A Newsweek report on Wednesday said that top officials of the Obama administration blocked FBI Director James Comey from writing an op-ed as early as summer last year about Russian efforts to meddle with the U.S. presidential election.
Comey’s op-ed would have shown evidence of Russia trying to influence the presidential election, the report said. The Obama administration only came out publicly with its accusation on Oct. 7 when the Department of Homeland Security and the Office of the Director of National Intelligence alleged that the Kremlin was involved in cyber attacks aimed to defeat Democratic nominee Hillary Clinton.
The Daily Caller reports:
Comey, who took over the FBI in 2013, proposed the op-ed during a meeting in June or July in the situation room of the White House in which Sec. of State John Kerry, Attorney General Loretta Lynch, National Security Advisor Susan Rice and Sec. of Homeland Security Jeh Johnson were also present, according to Newsweek.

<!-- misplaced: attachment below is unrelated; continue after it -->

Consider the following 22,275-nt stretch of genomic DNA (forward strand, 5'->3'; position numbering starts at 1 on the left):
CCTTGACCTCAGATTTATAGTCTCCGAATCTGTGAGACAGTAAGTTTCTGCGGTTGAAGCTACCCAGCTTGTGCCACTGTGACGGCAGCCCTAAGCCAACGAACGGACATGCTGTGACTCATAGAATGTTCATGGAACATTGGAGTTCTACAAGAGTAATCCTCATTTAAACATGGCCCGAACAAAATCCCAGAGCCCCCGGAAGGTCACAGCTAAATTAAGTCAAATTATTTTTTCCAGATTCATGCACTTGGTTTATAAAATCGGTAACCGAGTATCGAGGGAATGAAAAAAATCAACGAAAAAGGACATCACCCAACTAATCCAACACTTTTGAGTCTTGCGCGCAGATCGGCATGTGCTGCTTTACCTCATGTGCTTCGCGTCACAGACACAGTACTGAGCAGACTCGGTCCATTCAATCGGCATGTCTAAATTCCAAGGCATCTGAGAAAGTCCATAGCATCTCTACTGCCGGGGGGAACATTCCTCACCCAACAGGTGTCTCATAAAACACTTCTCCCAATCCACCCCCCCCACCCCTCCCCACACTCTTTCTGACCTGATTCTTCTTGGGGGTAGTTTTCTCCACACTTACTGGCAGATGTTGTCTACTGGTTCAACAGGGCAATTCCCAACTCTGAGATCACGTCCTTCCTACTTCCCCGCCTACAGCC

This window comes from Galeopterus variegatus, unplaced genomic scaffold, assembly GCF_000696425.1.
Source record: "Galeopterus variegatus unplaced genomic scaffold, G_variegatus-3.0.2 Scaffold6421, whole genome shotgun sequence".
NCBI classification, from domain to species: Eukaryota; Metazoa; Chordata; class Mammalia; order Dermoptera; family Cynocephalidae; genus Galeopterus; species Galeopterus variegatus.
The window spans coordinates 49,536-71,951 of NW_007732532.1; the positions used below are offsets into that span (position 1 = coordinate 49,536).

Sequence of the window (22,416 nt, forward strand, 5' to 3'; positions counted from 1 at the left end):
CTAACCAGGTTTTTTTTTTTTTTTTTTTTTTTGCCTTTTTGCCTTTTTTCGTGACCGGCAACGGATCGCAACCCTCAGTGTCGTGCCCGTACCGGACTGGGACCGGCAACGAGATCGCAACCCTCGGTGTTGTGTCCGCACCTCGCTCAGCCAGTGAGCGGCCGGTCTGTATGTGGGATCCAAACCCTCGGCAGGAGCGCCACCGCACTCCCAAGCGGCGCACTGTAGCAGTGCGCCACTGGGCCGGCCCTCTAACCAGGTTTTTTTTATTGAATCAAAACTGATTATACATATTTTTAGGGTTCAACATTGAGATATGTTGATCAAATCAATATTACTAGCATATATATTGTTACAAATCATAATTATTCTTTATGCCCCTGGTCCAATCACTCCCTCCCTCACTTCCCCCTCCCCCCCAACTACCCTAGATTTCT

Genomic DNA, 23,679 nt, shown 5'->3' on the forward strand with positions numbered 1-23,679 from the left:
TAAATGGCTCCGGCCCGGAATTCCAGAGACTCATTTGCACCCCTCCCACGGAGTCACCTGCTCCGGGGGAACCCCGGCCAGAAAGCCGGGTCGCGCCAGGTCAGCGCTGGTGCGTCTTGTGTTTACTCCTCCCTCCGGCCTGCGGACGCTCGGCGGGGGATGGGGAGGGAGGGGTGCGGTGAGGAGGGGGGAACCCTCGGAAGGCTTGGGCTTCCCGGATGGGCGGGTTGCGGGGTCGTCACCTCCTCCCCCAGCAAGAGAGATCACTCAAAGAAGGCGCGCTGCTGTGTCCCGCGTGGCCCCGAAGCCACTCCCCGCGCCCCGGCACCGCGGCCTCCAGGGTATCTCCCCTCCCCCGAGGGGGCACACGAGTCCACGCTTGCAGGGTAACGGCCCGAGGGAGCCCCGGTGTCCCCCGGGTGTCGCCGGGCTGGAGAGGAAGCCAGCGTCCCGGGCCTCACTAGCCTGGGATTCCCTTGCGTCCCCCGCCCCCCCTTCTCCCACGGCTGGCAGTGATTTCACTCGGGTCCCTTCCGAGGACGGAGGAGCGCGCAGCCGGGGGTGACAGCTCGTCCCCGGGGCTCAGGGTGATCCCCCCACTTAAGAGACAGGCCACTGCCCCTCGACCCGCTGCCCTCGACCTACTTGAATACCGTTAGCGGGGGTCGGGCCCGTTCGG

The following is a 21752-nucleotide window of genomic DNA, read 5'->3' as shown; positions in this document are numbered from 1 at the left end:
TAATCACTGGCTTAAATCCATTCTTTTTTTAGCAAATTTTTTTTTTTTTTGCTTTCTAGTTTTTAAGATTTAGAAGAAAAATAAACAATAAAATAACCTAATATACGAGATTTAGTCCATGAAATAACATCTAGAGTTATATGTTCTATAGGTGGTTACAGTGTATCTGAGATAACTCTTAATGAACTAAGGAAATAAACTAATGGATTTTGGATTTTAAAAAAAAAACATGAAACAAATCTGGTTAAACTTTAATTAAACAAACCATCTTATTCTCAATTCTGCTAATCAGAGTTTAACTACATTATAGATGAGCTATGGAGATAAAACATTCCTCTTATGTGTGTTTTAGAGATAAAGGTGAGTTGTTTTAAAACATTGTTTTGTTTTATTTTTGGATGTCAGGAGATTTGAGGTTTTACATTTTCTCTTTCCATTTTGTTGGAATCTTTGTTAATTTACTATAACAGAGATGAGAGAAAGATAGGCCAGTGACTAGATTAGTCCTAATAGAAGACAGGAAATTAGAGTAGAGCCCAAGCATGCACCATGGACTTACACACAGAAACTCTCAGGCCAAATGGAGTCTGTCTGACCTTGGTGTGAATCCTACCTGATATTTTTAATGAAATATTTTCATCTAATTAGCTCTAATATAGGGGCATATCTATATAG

“He had a draft of it or an outline. He held up a piece of paper in a meeting and said, ‘I want to go forward, what do people think of this?’” a source with knowledge of the meeting told Newsweek of Comey.
Some members of the Obama White House opposed Comey’s op-ed idea, arguing that they preferred a more coordinated message. “An op-ed doesn’t have the same stature, it comes from one person,” the report said.
Comey has been a source of frustration for the Democrats during the campaign because of his public disclosure of details of his investigation into Clinton’s private email server.